At its deepest level, these hyper-expectations are generated by a “thou shalt” mentality which has its roots in second-handed motivation. Let me explain. In essence, my goal when I perform or compose, is to externalize my inner world by creating something of beauty and musical value. I consider this the most awesome endeavor possible; I get to spend the bulk of my life trying to create something beautiful. This can take many forms: Through teaching, I try to help my *students* create beauty; Through playing, I try to understand the composer’s creation (its form and emotional content) and recreate it myself; Through composing, I try to give external life to my own inner world and my deepest emotions through the most beautiful (not always to be confused with “pretty” or “non-jarring”) medium I know.
My own goals may not be the same as every artist’s, but I think they’re not too far off. Regardless, the point is that to the extent one is concerned with the judgement of others, to the extent one is a second-hander, he is unable to focus on goals like this. The reason is that placing the judgement of one’s efforts in the hands of others puts one in the position of being out of control.
As a result of this, the performer is focused not on art, but rather on not doing anything wrong; on not offending anyone; on not being criticized. Because the standard of value becomes what others think, the psychological focus moves from gaining positive values (creating beauty) towards avoiding pain (avoiding criticism). This is analogous to the obsessive compulsive who, out of a feeling of lack of control over his life, turns towards ritualized actions, obsessive cleaning, etc. simply to avoid the feeling of being out of control.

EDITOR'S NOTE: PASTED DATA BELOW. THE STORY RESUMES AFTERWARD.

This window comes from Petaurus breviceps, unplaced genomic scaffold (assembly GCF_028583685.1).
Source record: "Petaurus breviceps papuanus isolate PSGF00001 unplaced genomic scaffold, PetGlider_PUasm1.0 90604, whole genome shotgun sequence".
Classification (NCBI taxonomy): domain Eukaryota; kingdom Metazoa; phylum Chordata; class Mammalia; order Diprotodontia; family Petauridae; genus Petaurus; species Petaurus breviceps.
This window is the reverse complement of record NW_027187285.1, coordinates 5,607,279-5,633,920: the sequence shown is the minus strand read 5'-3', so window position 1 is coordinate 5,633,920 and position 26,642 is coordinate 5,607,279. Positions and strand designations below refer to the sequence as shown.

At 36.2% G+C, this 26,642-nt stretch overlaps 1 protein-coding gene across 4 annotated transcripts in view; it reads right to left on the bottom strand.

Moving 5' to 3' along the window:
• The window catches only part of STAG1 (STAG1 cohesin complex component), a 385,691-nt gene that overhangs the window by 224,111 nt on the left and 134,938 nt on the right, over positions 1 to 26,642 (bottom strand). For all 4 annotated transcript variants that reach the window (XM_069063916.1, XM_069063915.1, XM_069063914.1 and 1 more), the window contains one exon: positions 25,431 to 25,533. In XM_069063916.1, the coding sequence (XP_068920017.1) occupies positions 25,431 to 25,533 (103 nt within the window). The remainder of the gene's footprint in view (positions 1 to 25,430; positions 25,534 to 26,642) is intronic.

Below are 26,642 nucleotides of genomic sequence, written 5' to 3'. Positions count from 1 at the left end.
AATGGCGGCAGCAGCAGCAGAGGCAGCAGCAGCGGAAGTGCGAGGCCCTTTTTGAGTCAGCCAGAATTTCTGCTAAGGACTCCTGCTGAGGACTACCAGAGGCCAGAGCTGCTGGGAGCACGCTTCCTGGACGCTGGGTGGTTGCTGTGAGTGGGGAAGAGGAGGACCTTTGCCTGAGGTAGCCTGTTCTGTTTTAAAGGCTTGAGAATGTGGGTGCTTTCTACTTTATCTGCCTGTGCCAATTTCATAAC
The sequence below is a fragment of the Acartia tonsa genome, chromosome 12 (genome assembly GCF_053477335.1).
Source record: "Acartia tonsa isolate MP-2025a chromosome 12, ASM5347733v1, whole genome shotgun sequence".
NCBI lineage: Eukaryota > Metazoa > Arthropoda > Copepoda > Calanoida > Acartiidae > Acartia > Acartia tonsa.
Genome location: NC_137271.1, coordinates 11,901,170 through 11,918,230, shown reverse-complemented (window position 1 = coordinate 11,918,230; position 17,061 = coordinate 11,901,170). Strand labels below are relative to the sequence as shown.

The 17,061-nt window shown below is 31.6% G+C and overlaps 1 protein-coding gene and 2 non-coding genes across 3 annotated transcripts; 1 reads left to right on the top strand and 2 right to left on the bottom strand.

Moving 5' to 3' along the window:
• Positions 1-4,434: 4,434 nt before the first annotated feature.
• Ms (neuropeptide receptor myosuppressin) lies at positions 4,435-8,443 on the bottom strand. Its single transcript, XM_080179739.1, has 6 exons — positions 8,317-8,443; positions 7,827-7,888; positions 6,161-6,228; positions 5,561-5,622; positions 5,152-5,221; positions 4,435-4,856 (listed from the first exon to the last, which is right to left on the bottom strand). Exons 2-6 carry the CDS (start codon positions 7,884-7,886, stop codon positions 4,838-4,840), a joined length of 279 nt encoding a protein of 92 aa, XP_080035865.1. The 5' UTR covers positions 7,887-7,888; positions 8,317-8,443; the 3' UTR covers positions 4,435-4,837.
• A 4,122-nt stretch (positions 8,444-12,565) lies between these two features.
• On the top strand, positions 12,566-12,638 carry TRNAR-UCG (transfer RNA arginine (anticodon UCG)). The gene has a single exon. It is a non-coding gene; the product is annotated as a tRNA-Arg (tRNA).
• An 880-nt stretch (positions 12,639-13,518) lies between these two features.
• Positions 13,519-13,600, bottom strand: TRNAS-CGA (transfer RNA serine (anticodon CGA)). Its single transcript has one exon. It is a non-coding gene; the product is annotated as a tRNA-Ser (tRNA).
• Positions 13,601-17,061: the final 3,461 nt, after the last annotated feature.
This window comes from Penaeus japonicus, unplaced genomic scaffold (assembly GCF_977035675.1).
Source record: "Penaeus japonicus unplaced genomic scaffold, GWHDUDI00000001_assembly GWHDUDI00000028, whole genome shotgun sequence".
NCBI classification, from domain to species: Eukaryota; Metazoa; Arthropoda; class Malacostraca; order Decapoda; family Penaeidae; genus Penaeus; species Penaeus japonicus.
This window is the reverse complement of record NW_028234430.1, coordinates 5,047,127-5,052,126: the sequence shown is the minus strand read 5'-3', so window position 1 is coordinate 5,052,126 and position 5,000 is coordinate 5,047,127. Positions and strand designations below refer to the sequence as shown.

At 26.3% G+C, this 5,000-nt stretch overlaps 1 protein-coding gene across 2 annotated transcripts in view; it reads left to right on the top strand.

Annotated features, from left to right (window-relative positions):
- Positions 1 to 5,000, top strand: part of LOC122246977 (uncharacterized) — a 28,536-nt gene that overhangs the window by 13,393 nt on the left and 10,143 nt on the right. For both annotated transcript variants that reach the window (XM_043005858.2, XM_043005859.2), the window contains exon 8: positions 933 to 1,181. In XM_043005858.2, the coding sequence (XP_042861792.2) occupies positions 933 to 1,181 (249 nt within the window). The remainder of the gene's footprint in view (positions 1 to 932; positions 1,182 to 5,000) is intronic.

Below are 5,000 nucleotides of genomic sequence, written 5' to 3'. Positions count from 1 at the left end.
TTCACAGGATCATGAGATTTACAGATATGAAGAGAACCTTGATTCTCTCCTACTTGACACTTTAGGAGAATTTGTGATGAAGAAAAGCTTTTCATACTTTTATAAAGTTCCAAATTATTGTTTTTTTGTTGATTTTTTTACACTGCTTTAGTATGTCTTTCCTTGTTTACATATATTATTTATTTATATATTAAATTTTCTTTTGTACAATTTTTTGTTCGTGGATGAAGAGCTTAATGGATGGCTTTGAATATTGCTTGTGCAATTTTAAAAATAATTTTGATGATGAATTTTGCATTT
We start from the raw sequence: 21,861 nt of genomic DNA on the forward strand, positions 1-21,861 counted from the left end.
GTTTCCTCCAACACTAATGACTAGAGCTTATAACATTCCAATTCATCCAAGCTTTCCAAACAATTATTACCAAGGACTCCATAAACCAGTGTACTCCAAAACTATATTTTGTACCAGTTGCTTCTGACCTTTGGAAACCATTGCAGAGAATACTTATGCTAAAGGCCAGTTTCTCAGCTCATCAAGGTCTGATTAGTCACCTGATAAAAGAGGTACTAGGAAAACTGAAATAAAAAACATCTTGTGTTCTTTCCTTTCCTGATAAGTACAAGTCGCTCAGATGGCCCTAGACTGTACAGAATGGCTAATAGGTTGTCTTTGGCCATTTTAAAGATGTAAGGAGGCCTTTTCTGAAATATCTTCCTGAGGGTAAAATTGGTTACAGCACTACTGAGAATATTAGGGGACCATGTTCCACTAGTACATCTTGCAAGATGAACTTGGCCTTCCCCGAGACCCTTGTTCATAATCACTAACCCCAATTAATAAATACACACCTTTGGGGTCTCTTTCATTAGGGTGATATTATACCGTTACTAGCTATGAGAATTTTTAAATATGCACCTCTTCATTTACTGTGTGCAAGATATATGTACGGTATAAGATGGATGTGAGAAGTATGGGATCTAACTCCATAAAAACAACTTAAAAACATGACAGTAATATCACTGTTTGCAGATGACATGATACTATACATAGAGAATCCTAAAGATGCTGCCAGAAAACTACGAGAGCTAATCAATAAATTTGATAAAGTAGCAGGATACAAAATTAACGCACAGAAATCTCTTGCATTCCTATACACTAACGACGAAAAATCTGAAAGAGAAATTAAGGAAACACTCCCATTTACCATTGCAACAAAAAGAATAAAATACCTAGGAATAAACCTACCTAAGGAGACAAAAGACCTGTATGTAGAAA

To the person who puts judgement in the hands of the audience, there are an infinite number of ways in which he might offend the listener. What is the solution? Well, the real solution is not to put the judgement in the hands of the audience, but the “solution” most people unwittingly adopt is to be “perfect”. But what does it mean to be perfect? If you have already decided that other people are the judge of your artistic merit, who is to say whose whim will dictate a perfect performance? (There is such a thing as “perfect”, but only if that means as good as possible within your own context and judgement; a subject for another time.)
So, since this sort of “perfection” is impossible–since someone, somewhere, is bound to be offended by something in one’s performance– the performer is forced to resort to a list of out of context commandments. That is, a list of standards that merely serve as ways to avoid criticism. This defensive posture results in many “thou shalts” such as “Thou shalt not miss notes”, “Thou shalt not disagree with thine teacher”, “Thou shalt play this piece like the famous performers”, “Thou shalt be different and original”, “Thou shalt memorize thine music no matter what”, etc. etc.
Is it any wonder that people can be paralyzed when trying to create art? Certainly, the true artist will always strive to produce exemplary work. But there is a world of difference between doing the best one can in a given context, and trying to live up to impossible standards set by the unknowable opinions of others. What an awful way to approach art, and for that matter to lead a life!
In the next installment of this article, I will deal with the role traditional piano education plays in encouraging a certain motivational stance, real life examples of motivational problems and how they might be helped, certain problems that bad motivation can give rise to in piano playing, baggage from childhood piano lessons (!), and general advice on moving towards a more first-handed, and thus more truly artistic, motivation.